What’s Happening in Day 6 of the Chauvin Trial?
Mr. Chauvin, a former Minneapolis police officer, is accused of killing George Floyd by kneeling on his neck for more than nine minutes. The second week of his murder trial began Monday.,
Here’s what you need to know:
After a week of often emotional and occasionally explosive testimony, the trial of Derek Chauvin resumed on Monday morning, with the prosecution continuing to present witnesses that they hope will support the charges of murder in the death of George Floyd.
Mr. Chauvin, a former Minneapolis police officer, is accused of killing Mr. Floyd by kneeling on his neck for more than nine minutes. The defense will claim that Mr. Chauvin followed his police training and that drug use may have led to Mr. Floyd’s death.
Here are some key takeaways from the opening days of the trial.
George Floyd’s heart condition continues to be a focal point of the trial.
George Floyd’s cause of death is a central issue in the trial. The prosecution has already signaled that they will argue Mr. Floyd was asphyxiated by the police. To do that, they have to overcome the medical examiner’s statement that Mr. Floyd died of “cardiopulmonary arrest,” a term they have argued is applicable to any death because it simply means that the person’s heart and lungs have stopped.
They also have to overcome the defense’s argument that Mr. Floyd had underlying heart disease that contributed to his death. They are using a witness who took the stand Monday morning, an emergency room physician who tried to resuscitate Mr. Floyd when he was brought in, to lay some of that groundwork.
Jerry W. Blackwell, a lawyer for the prosecution, asked the doctor, Bradford Wankhede Langenfeld, to explain what cardiac arrest was. “So in laypeople’s terms, if we were to say cardiac arrest means the heart stopped, would that be accurate?” Mr. Blackwell asked. “Yes,” the doctor replied. Mr. Blackwell also asked if the doctor had been told there was any indication that Mr. Floyd had sustained a heart attack. Dr. Langenfeld said there was no such indication.
‘Believe your eyes’ or it’s more than it seems: Lawyers adopted opposing strategies.
The strategies laid out by the defense and prosecution teams in opening statements last week could be clearly seen as they each questioned witnesses.
Eric J. Nelson, the lawyer for Mr. Chauvin, made clear that he would attempt to convince jurors that the videos of Mr. Floyd’s death did not tell the full story. The case “is clearly more than about 9 minutes and 29 seconds,” Mr. Nelson said, referring to the time that Mr. Chauvin knelt on Mr. Floyd.
He signaled that he planned to argue that Mr. Chauvin had been following his training, that his knee was not necessarily on Mr. Floyd’s neck, and that Mr. Floyd’s death may have been caused by drugs.
Mr. Blackwell, one of the prosecutors, urged jurors to “believe your eyes, that it’s homicide — it’s murder.” Prosecutors call all of their witnesses before the defense begins to lay out its case, so the first week of testimony was heavily weighted toward the prosecution’s arguments.
Witnesses revealed a sense of shared trauma.
The trial began with powerful testimony from a series of witnesses to the arrest, many of whom broke down in tears while recounting what they saw. They included several women who were under 18 at the time of the arrest, as well as a 61-year-old man who spoke with Mr. Floyd while he was pinned to the ground.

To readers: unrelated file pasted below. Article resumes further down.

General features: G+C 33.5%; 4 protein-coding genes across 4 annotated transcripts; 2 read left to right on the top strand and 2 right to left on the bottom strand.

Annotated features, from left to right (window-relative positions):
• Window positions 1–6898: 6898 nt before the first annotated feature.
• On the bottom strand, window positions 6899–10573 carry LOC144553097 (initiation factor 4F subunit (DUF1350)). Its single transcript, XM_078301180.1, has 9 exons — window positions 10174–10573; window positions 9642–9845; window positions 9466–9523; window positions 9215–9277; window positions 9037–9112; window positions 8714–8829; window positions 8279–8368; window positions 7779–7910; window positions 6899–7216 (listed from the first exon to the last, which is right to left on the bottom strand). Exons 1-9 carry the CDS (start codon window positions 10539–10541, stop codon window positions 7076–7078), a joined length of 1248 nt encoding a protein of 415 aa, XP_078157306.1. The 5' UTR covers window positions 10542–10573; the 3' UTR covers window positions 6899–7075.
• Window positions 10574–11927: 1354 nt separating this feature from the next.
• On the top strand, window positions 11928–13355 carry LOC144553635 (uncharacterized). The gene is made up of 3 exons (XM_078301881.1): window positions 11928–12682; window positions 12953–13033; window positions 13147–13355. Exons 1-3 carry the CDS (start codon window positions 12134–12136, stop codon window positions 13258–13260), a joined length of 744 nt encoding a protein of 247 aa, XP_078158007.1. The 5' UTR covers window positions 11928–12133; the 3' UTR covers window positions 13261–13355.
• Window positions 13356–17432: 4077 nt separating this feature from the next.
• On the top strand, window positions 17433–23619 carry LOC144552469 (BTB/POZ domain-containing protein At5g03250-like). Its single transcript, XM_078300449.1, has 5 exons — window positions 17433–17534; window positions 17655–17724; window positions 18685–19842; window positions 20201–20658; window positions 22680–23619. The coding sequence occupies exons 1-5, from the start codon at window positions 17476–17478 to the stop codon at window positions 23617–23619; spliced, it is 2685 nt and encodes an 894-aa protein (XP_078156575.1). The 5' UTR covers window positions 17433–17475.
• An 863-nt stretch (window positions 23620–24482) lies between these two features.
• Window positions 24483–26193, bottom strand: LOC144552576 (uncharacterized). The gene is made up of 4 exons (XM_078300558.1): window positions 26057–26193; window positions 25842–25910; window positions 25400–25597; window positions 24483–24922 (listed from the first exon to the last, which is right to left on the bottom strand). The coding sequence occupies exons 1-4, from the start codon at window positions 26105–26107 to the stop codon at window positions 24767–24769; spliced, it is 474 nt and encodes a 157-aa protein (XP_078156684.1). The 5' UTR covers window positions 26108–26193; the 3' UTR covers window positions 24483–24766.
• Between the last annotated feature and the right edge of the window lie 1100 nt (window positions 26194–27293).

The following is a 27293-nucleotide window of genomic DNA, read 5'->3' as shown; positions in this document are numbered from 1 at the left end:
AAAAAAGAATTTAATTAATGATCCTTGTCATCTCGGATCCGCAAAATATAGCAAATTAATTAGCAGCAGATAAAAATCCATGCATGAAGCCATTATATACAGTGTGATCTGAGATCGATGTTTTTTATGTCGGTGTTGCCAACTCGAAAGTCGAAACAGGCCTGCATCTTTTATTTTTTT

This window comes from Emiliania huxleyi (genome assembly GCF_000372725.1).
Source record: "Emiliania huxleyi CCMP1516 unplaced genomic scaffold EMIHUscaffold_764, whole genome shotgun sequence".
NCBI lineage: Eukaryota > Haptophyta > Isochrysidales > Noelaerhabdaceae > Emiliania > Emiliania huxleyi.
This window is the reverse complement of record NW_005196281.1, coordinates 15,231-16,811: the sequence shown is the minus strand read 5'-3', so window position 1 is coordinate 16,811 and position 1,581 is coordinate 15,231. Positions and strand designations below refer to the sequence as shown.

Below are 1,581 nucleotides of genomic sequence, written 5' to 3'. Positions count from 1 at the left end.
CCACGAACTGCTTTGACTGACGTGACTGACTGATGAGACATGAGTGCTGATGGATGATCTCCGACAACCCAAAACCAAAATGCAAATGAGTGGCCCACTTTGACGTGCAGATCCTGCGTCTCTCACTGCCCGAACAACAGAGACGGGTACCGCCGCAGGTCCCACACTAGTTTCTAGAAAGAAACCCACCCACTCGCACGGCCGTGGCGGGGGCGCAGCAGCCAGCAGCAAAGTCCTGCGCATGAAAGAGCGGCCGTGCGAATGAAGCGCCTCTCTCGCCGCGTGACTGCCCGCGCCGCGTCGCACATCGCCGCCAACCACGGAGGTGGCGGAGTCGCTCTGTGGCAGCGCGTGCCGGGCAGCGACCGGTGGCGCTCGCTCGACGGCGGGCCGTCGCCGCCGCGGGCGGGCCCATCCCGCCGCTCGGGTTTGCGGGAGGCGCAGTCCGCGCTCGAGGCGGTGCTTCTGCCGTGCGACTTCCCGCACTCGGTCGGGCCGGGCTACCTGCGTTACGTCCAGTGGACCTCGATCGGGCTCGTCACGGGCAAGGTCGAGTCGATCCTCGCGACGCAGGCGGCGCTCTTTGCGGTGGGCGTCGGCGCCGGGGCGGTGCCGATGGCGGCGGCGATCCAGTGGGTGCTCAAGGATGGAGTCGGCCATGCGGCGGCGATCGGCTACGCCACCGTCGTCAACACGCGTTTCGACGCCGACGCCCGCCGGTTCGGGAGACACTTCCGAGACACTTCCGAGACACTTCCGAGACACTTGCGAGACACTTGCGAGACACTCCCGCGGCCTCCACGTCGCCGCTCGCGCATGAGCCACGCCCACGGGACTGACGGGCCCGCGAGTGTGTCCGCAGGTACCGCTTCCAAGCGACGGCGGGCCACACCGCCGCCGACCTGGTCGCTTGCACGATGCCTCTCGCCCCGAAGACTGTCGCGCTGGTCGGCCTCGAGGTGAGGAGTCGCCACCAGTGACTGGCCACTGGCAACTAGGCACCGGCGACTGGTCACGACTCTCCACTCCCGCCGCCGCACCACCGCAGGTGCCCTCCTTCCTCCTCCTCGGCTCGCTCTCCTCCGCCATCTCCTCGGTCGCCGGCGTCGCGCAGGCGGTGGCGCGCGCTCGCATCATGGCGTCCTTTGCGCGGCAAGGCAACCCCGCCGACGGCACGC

From the convenience store clerk at the Cup Foods where Mr. Floyd bought cigarettes to an off-duty firefighter who yelled at the officers as Mr. Floyd became unresponsive, they conveyed a shared sense of trauma from what they saw that day.
By highlighting the emotional trauma Mr. Floyd’s arrest caused witnesses, prosecutors seemingly hoped to convince jurors that Mr. Chauvin’s actions had been clearly excessive to people who saw them in real time. One witness, Darnella Frazier, now 18, testified that she has been haunted by what she saw, sometimes lying awake at night “apologizing to George Floyd for not doing more and not physically interacting and not saving his life.”
The fateful arrest was replayed from every angle.
For the first time, the final moments before Mr. Floyd’s arrest were shown in detail. Surveillance video from Cup Foods, along with testimony from the store clerk, showed Mr. Floyd walking around the store, chatting and laughing with customers, and eventually buying a pack of cigarettes with a $20 bill that the clerk suspected was fake.
Footage from police body cameras then replayed the arrest from beginning to end. It showed an officer approach Mr. Floyd with his pistol drawn, and captured audio of Mr. Floyd’s fearful reaction: “Please, don’t shoot me,” he said. Mr. Floyd appeared terrified, first of the pistol, then of being held in a police car.
As Mr. Chauvin pinned him to the ground, the footage captured the moments when the officers checked for a pulse and found none, but took no action.
A tactic that was called ‘deadly force.’
On Friday, Lt. Richard Zimmerman, the longest-serving officer in the Minneapolis Police Department, offered scathing condemnation of Mr. Chauvin’s use of force. He said Mr. Chauvin violated police policy and called his actions “totally unnecessary.” Putting a knee on someone’s neck while they are handcuffed in a prone position, he said, qualifies as “deadly force.”
“If your knee is on a person’s neck, that can kill them,” Lieutenant Zimmerman said, adding that people who are handcuffed generally pose little threat to officers. Mr. Zimmerman’s testimony, bolstered by his more than 35 years on the force, could be a major setback for a crucial aspect of Mr. Chauvin’s defense — that his actions were not only legal, but within the bounds of his training.